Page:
the largest player in this segment today” in order to try and do the
back-of-the-envelop calculation to see whether your market sizing is
right. ”I don’t know” isn’t going to earn you kudos. Credibility
starts to wane. If you don’t know how big (or at least a guestimate)
the largest player in your segment is that’s not a good sign. Maybe
you haven’t really thought through this whole go-to-market thing as
clearly as I had thought when I saw that sexy demo?
3. Market Growth – OK, so it’s only a $1 billion
market today but it IS the fastest growing segment of the eCommerce
market today. Show me the 5-year projections how this will grow to $9
billion in just 5 years and make sure you do all your math because you
know that we will. VC’s are really good on the fly at these kinds of
calculations. We watch these presentations day-in and day-out. You do
them once / year TOPS (hopefully). So … $9 billion in 5 years and it’s
a $20 billion market segment growing to $22 billion. That’s about 40%
of all high-end fashion being bought online in 5 years. Is that
reasonable? I don’t know. But you better. And you better be prepared
with the reasons why. You don’t have to lead with the percentages and
explanations – but be ready to answer it if asked.
4. Market Share – So, the market is $1 billion
growing the $9 billion. What is a reasonable share for your NewCo to
grab given entrenched competitors? Maybe year one you think you can do
$500k in sales growing to $100 million in year 5. This still
represents just 1.1% of the market share. You will address later on a
different slide how you can get to $100 million but in a category like
this I’ve seen it happen in even a shorter period of time. (in face,
showing examples of similar company growth projections adds to your
credibility). In any case, beware of the large market share problem.
Doesn’t apply in this example, but there are times where people assume
too big a share – like 50% in year 5. Even 35% share in many instances
will seem high. On the other hand if you’re only 1% after 5 years
perhaps you need to define your market more granularly.
5. Market Value (Gross/Net) – Don’t be tripped up
by gross / net. If you think that you’ll be doing $100 million of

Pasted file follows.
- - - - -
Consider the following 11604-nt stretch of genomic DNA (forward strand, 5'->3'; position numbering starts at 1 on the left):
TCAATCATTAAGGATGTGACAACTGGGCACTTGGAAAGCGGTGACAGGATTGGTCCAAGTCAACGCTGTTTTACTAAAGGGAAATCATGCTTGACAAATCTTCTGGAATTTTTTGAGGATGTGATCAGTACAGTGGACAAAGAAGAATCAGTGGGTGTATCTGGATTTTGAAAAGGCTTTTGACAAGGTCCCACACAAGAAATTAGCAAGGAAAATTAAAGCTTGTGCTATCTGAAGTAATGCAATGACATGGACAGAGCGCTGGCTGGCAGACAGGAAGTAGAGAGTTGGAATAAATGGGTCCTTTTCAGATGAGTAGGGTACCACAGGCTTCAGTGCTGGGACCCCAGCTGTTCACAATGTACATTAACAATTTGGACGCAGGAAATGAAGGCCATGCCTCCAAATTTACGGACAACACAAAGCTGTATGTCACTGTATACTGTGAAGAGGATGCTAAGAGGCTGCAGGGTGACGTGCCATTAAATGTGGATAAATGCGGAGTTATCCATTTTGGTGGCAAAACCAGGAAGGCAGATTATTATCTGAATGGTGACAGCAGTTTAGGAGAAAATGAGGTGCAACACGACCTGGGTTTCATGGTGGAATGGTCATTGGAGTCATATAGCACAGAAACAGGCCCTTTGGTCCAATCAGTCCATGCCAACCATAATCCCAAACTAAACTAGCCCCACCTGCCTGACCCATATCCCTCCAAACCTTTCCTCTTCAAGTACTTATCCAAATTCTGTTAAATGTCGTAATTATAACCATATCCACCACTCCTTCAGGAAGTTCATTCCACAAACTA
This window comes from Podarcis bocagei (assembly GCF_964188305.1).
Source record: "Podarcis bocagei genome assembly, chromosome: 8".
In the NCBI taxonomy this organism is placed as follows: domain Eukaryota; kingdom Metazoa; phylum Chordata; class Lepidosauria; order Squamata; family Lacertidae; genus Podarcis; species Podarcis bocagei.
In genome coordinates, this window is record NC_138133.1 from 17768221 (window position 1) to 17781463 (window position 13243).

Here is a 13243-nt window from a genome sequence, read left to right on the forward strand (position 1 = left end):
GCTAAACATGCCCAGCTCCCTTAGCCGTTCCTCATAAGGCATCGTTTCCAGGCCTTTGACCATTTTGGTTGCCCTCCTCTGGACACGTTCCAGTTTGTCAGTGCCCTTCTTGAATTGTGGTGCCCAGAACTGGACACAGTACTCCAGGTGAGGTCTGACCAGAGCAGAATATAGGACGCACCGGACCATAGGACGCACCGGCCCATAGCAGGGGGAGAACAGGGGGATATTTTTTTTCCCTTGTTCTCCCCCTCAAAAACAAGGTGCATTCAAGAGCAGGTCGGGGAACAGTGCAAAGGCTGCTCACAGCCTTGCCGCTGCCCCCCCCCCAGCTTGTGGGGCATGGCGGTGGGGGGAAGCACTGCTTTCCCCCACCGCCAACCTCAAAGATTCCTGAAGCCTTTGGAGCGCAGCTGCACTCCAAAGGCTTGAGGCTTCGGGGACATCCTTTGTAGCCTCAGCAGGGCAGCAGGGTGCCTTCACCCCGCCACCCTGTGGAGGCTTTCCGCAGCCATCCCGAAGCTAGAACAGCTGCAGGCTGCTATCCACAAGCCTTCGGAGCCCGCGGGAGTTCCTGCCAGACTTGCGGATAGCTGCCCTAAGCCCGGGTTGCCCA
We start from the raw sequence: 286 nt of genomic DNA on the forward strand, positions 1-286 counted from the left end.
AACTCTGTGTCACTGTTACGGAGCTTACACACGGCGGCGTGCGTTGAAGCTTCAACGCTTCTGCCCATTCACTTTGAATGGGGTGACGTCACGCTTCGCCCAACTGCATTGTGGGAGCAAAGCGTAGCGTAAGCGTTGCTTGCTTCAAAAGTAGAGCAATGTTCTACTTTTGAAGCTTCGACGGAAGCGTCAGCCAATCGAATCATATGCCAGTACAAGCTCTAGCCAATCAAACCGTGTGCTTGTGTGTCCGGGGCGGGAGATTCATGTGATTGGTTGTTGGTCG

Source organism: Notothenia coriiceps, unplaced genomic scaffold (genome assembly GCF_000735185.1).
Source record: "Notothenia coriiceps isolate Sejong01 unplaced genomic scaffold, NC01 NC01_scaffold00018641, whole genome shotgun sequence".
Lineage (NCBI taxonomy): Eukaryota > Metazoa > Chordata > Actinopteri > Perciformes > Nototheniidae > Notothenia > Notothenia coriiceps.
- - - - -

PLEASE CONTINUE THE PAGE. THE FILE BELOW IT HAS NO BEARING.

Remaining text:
“gross” sales through your website in year 5, how much of those sales
are attributable to you? If you’re Land’s End selling your own product
the answer is 100%. If you’re PrivateSaleCo selling OPP (Other
People’s Product, that is) then you’re true value might be just 30-50%
of the value of the goods if you, in fact, don’t take inventory. If
this is the case you’re probably better off reporting your “net”
revenue. Same applies for categories like hotel rooms, flights, etc.
6. International Expansion / Segment Expansion –
Many people add in growth plan comments at the end of their market
sizing exercise and I recommend it. In our example you could say, US
high-end apparel is $9 billion in 5 years. But don’t forget that
Europe will be $11 billion and Asia will be $5 billion. We won’t be
going after these markets in the near term but as we increase our
success we will obviously look to other markets. Also, while we’re
starting in high-end fashion we will likely extend down into the next
product category down in fashion terms, which is a $25 billion segment.
We haven’t modelled that into our numbers yet but we believe that this
market can be addressable once we’ve built the brand.
Your goal here is just to stretch my imagination and get me excited
by the future potential. You need to get over that all important VC
hurdle … this is a BIG market.
OK, so I’ve droned on for too long in this post. My next post will tell you the biggest 3 pitfalls that I often see in market sizing.
Do you have some feedback on this post? Questions? Are you an ex
McKinsey guy who can give me some tips to make this advice better?
Please leave some comments. Love to get all input and get the
(Cross-posted @ Both Sides of the Table)